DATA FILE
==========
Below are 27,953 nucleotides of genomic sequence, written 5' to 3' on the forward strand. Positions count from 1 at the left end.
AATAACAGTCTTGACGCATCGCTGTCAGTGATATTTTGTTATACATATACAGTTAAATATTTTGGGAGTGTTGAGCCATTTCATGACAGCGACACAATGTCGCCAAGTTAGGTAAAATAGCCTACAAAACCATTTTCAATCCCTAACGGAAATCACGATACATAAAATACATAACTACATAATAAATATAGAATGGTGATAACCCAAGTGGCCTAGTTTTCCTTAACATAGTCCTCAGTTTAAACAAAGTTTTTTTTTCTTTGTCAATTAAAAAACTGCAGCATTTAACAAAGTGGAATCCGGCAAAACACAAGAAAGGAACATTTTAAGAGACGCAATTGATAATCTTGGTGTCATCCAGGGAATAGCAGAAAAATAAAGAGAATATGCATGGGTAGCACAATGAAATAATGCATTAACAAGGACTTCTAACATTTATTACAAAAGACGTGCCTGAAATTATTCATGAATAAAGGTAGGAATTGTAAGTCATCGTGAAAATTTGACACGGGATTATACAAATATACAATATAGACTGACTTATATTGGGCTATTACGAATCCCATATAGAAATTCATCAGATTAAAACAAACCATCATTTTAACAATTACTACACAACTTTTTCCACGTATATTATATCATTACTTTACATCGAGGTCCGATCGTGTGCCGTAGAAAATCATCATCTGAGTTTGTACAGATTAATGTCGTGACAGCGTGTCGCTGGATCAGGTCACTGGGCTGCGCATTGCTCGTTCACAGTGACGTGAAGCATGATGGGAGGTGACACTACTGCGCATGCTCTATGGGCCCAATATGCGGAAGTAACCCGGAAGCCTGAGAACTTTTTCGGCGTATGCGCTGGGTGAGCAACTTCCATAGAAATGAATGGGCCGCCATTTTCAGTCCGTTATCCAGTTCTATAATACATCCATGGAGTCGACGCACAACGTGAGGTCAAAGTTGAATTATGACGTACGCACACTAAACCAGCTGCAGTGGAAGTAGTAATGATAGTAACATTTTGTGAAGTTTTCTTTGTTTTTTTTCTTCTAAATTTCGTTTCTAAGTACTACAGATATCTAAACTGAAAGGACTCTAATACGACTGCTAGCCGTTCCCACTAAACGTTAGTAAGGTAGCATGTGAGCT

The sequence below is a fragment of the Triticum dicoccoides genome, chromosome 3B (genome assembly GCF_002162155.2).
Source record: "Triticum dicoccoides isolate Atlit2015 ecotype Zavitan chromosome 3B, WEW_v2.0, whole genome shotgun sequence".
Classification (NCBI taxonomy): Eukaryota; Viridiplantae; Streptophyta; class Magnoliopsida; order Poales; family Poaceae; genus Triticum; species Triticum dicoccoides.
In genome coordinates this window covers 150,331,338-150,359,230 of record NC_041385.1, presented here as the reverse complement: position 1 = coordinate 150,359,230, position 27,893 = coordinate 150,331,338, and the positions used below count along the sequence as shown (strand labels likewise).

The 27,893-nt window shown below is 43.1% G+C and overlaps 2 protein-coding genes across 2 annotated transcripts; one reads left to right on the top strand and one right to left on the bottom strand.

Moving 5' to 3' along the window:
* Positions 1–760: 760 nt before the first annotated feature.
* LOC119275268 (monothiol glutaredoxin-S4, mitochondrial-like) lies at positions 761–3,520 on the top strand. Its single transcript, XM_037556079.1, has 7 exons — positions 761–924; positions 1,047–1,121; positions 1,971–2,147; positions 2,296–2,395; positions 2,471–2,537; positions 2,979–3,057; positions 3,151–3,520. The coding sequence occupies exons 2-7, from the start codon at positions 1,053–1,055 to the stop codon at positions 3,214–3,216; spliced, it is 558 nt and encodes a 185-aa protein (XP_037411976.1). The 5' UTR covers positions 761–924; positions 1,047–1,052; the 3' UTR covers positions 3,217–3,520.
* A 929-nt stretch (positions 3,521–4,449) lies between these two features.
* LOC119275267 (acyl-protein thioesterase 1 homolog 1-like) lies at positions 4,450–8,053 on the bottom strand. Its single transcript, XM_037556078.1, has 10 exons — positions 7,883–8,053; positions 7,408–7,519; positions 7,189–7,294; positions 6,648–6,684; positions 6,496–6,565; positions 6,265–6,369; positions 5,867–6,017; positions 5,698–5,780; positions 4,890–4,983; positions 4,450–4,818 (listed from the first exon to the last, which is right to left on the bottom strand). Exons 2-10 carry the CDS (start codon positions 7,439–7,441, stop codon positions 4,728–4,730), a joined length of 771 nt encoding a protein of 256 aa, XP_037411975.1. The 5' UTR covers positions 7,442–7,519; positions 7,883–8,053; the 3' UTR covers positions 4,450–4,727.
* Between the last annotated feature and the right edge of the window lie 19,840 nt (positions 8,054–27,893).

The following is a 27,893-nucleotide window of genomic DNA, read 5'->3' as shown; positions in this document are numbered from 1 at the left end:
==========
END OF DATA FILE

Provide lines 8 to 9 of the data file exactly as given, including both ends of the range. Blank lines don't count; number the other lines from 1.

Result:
Moving 5' to 3' along the window:
* Positions 1–760: 760 nt before the first annotated feature.